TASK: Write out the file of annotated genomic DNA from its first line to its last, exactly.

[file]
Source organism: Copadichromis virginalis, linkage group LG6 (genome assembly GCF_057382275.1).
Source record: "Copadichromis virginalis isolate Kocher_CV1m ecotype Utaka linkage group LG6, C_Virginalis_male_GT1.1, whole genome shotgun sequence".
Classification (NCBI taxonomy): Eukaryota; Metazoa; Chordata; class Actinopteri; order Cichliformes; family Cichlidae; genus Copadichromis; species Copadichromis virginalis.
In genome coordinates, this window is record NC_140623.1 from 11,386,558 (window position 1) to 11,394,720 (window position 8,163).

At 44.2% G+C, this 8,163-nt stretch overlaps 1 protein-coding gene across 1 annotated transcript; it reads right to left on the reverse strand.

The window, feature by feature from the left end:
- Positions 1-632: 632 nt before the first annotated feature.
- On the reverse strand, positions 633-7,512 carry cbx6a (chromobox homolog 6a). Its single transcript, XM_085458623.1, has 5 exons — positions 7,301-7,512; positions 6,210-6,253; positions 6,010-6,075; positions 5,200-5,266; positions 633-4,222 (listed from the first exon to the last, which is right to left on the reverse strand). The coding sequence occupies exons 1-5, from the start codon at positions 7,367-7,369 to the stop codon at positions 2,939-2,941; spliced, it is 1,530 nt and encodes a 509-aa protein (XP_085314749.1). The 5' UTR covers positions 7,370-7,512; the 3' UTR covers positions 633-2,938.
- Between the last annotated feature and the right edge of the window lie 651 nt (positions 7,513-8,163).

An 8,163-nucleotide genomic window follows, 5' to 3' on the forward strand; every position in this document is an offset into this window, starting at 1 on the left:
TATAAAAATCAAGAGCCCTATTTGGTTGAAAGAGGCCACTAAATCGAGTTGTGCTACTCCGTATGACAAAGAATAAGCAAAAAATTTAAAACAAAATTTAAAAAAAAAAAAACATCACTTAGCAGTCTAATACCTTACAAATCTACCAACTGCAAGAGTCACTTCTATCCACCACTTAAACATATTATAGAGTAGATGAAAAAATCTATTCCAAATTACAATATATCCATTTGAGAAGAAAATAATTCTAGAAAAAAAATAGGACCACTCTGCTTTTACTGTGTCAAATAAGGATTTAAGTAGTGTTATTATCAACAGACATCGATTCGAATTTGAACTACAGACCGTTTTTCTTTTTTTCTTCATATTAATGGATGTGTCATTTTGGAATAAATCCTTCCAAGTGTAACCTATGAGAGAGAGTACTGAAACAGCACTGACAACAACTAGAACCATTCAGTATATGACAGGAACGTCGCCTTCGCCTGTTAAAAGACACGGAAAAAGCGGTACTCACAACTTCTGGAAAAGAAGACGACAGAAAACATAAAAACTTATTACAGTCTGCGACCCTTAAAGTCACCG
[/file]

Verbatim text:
Source organism: Copadichromis virginalis, linkage group LG6 (genome assembly GCF_057382275.1).
Source record: "Copadichromis virginalis isolate Kocher_CV1m ecotype Utaka linkage group LG6, C_Virginalis_male_GT1.1, whole genome shotgun sequence".
Classification (NCBI taxonomy): Eukaryota; Metazoa; Chordata; class Actinopteri; order Cichliformes; family Cichlidae; genus Copadichromis; species Copadichromis virginalis.
In genome coordinates, this window is record NC_140623.1 from 11,386,558 (window position 1) to 11,394,720 (window position 8,163).

At 44.2% G+C, this 8,163-nt stretch overlaps 1 protein-coding gene across 1 annotated transcript; it reads right to left on the reverse strand.

The window, feature by feature from the left end:
- Positions 1-632: 632 nt before the first annotated feature.
- On the reverse strand, positions 633-7,512 carry cbx6a (chromobox homolog 6a). Its single transcript, XM_085458623.1, has 5 exons — positions 7,301-7,512; positions 6,210-6,253; positions 6,010-6,075; positions 5,200-5,266; positions 633-4,222 (listed from the first exon to the last, which is right to left on the reverse strand). The coding sequence occupies exons 1-5, from the start codon at positions 7,367-7,369 to the stop codon at positions 2,939-2,941; spliced, it is 1,530 nt and encodes a 509-aa protein (XP_085314749.1). The 5' UTR covers positions 7,370-7,512; the 3' UTR covers positions 633-2,938.
- Between the last annotated feature and the right edge of the window lie 651 nt (positions 7,513-8,163).

An 8,163-nucleotide genomic window follows, 5' to 3' on the forward strand; every position in this document is an offset into this window, starting at 1 on the left:
TATAAAAATCAAGAGCCCTATTTGGTTGAAAGAGGCCACTAAATCGAGTTGTGCTACTCCGTATGACAAAGAATAAGCAAAAAATTTAAAACAAAATTTAAAAAAAAAAAAACATCACTTAGCAGTCTAATACCTTACAAATCTACCAACTGCAAGAGTCACTTCTATCCACCACTTAAACATATTATAGAGTAGATGAAAAAATCTATTCCAAATTACAATATATCCATTTGAGAAGAAAATAATTCTAGAAAAAAAATAGGACCACTCTGCTTTTACTGTGTCAAATAAGGATTTAAGTAGTGTTATTATCAACAGACATCGATTCGAATTTGAACTACAGACCGTTTTTCTTTTTTTCTTCATATTAATGGATGTGTCATTTTGGAATAAATCCTTCCAAGTGTAACCTATGAGAGAGAGTACTGAAACAGCACTGACAACAACTAGAACCATTCAGTATATGACAGGAACGTCGCCTTCGCCTGTTAAAAGACACGGAAAAAGCGGTACTCACAACTTCTGGAAAAGAAGACGACAGAAAACATAAAAACTTATTACAGTCTGCGACCCTTAAAGTCACCG